Sometimes, the Insiders will telegraph BIG MOVES to COME by their investing actions….I
can tell you over the years that I have found many big winners by
following the INSIDERS. However, you have to be careful of which insiders to
follow. Allow me to explain…
I tend to favor insiders who are lone wolfs…in
other words, I want one insider who is doing all the buying, rather than
3 or more insiders doing the buying. Why? Because sometimes, a
group of insiders will buy because of “programmed buying” which is to say, the insiders agree to act together for the better good of the company’s stock. Sometimes, there
is an expectation that insiders will use part of their salaries to buy
stock until they build a decent position. I don’t get excited by peer pressure purchases, because it is
often the blind leading the blind…or perhaps the insiders are all
buying to create the illusion that something good is going to happen
while also helping to prop up the price?
But when one lone
insider (or two insiders is okay most of the time for me) does the
buying, that seems to be more indicative of someone who knows good news
is coming and they are willing to use their own money toward buying
shares before the price goes up on the future good news. Whereas most stock analysts and investors can only see forward visibility for about one to three months out, an inside officer of the company can be aware of events coming much further out. Perhaps they know of some new process or acquisition that is going to come in the next year? Or perhaps they can see increasing channel sales that may not show up in the earnings announcements for another quarter or two into the future. Whatever the reason, the inside officers and directors have access to special information that the public can’t often see.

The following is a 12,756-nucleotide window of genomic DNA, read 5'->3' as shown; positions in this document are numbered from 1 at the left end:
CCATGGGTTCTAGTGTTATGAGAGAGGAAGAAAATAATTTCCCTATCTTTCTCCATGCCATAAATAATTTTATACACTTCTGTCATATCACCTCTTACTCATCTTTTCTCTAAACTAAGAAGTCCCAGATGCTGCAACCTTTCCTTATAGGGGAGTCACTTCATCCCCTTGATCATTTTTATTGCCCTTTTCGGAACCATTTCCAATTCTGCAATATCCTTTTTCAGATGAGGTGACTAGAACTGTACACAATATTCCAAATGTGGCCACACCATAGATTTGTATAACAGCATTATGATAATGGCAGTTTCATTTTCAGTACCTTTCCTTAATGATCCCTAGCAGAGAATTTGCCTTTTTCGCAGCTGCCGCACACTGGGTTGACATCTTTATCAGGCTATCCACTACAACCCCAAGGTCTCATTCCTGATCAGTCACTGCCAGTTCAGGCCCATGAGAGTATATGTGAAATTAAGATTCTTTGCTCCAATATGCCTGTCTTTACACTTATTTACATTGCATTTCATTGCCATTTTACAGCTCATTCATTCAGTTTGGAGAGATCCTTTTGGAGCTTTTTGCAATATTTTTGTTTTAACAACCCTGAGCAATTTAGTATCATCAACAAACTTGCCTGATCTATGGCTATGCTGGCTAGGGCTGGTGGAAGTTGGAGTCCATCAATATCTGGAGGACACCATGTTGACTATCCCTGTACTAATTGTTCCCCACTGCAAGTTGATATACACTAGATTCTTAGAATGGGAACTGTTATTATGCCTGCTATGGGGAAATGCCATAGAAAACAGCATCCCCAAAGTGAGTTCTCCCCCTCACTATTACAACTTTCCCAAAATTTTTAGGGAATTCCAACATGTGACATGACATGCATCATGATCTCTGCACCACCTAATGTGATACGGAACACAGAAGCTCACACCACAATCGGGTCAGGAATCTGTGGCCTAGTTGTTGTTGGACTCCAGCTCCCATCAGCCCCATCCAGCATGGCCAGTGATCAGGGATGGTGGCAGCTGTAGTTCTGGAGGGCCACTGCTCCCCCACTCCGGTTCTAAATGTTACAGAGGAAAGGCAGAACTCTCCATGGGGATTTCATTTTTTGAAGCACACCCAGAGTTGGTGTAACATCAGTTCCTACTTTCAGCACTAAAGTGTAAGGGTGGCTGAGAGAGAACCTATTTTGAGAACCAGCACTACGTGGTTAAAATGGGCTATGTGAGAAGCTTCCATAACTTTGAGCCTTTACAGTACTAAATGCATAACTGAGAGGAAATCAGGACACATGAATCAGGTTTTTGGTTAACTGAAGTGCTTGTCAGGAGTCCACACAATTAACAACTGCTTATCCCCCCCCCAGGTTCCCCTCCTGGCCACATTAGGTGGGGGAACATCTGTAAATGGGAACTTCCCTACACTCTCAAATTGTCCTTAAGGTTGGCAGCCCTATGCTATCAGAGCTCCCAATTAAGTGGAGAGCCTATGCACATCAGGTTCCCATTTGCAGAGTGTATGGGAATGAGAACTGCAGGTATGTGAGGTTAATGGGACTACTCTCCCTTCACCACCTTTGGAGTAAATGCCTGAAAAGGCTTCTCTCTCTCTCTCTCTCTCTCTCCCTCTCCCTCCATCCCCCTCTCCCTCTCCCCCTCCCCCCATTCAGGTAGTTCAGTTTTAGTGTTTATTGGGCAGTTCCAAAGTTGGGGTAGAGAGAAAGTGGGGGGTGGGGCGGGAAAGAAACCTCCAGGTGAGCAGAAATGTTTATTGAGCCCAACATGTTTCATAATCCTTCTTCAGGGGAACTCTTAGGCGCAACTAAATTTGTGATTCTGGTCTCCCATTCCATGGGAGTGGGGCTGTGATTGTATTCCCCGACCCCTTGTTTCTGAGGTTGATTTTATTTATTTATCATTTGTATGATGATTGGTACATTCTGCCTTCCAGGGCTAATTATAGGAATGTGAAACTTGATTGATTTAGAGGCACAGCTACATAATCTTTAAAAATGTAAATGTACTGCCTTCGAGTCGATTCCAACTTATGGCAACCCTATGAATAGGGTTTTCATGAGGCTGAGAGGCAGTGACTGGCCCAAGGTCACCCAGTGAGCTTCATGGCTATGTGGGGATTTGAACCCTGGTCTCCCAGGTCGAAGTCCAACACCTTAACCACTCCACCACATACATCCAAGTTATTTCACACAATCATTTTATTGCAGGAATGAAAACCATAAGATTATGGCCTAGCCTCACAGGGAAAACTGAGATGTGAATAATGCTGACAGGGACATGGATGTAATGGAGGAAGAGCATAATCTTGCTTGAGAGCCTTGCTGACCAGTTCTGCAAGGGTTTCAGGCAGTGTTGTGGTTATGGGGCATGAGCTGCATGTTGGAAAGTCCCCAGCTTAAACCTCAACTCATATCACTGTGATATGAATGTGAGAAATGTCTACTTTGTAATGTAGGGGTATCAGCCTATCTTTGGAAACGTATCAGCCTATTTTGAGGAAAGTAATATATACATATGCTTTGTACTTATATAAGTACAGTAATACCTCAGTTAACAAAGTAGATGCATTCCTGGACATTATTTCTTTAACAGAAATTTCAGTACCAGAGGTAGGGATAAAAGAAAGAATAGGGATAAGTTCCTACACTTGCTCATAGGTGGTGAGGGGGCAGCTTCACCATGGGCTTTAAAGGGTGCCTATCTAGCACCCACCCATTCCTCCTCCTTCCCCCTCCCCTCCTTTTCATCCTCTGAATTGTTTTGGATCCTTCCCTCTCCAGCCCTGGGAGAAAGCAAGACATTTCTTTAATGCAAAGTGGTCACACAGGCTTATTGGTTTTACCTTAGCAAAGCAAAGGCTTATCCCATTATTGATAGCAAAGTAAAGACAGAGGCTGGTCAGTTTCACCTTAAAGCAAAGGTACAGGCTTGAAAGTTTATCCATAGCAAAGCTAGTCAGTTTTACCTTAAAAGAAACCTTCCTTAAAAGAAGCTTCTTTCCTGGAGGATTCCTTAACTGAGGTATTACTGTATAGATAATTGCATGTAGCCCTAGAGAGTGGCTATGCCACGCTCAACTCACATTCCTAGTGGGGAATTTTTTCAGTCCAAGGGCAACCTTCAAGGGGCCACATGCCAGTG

prefer to follow large inside purchases….if an insider buys, say $100,000 of
stock, I don’t get too excited as that amount of money is like pocket
change to many insiders….but if a lone wolf insider buys, say $1
million or more of stock, then that is a BIG purchase being made with
one person’s money. Moreover, when an insider buys a large amount of stock with their own money, they are doing it for one reason really…they expect the price of the stock price will go higher based on what they know.
One of the classic insider buys was about 16
years ago by Bernie Ebbers who was CEO and Chairman of a regional
telecom known as WorldCom. I saw that Ebbers had bought $80 million of
WCOM stock with his own money (which I later learned was loaned to him
by WCOM’s board of directors) and this made me very curious why one man
would invest that much money into a rather unknown stock and as I
investigated it, I discovered that WCOM had acquired a burgeoning
internet property from another telecom called MCI… that property was
considered the back-bone of the new internet.
As the Dot-Com
bubble grew, investors caught on to the fact that the very back-bone of
the internet was owned by Worldcom and that Worldcom could come to dominate the internet. I had been wise enough to follow Ebber’s
lead and load up on WCOM stock….about 18 months later, I sold all of
my WCOM with over a 100% gain on the shares! Fortunately, my stock